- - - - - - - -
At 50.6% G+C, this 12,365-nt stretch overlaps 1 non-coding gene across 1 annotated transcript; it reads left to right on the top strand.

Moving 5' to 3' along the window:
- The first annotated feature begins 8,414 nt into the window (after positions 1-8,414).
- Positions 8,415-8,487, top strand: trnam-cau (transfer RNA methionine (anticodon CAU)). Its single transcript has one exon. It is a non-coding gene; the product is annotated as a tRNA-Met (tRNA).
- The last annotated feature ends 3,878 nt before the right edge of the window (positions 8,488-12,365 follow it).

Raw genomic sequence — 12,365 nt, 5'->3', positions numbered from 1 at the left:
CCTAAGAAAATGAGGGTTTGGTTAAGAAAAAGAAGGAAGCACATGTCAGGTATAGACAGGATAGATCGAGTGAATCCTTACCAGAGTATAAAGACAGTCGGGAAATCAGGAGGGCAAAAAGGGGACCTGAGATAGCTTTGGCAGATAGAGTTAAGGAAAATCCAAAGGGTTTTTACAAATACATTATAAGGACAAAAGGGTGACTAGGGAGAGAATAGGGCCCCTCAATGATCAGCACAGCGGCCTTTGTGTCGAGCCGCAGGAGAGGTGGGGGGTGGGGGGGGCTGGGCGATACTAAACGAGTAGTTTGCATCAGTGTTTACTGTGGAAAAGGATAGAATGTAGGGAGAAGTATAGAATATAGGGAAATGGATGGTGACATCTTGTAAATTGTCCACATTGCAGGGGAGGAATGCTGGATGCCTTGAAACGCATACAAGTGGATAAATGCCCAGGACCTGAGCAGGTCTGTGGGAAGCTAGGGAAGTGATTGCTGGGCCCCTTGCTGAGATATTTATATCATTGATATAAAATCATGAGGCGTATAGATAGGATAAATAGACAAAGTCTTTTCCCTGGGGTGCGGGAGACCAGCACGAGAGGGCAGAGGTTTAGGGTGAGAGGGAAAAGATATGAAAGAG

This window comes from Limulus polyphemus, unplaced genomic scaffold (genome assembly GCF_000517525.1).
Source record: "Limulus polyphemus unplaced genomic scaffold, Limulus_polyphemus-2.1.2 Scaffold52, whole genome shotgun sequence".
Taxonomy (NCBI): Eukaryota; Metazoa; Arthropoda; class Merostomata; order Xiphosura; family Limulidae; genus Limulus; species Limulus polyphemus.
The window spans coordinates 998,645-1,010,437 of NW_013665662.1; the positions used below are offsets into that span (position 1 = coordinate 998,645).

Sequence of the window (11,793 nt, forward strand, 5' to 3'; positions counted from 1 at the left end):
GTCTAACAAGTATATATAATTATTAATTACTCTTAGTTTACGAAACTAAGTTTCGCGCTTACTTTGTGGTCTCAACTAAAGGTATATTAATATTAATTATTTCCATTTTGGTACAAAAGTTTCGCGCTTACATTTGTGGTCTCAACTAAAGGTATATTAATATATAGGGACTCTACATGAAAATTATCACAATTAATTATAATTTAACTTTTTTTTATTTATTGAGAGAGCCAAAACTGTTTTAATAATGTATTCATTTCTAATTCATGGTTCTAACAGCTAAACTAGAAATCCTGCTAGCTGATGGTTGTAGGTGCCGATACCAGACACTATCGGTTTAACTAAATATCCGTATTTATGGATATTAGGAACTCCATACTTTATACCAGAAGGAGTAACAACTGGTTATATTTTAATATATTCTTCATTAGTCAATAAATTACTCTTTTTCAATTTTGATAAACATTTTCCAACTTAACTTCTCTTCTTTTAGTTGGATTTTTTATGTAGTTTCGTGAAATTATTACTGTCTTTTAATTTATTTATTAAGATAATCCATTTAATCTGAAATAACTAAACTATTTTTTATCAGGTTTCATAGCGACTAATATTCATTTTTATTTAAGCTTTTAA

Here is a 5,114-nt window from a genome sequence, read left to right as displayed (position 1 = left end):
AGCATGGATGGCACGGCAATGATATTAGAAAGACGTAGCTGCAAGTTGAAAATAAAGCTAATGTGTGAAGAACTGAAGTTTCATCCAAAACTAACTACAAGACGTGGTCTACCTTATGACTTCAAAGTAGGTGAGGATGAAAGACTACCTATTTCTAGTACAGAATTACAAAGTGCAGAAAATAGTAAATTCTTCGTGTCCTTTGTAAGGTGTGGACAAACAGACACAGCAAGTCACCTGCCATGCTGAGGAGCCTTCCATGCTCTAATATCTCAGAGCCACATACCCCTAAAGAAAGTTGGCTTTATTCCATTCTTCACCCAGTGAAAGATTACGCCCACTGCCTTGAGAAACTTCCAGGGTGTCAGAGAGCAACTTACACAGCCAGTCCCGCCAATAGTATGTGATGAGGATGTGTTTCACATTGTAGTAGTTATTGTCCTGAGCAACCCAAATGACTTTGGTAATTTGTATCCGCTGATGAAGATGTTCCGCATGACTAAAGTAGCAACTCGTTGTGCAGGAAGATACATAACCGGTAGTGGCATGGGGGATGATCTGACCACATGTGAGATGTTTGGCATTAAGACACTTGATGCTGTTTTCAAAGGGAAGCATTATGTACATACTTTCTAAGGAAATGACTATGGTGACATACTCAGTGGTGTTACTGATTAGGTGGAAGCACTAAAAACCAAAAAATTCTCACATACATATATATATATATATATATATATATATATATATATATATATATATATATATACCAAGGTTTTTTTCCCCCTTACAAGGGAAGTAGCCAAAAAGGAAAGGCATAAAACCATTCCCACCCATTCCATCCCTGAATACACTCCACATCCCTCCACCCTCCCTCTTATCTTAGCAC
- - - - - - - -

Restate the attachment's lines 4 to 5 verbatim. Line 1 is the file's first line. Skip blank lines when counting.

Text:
- Positions 8,415-8,487, top strand: trnam-cau (transfer RNA methionine (anticodon CAU)). Its single transcript has one exon. It is a non-coding gene; the product is annotated as a tRNA-Met (tRNA).
- The last annotated feature ends 3,878 nt before the right edge of the window (positions 8,488-12,365 follow it).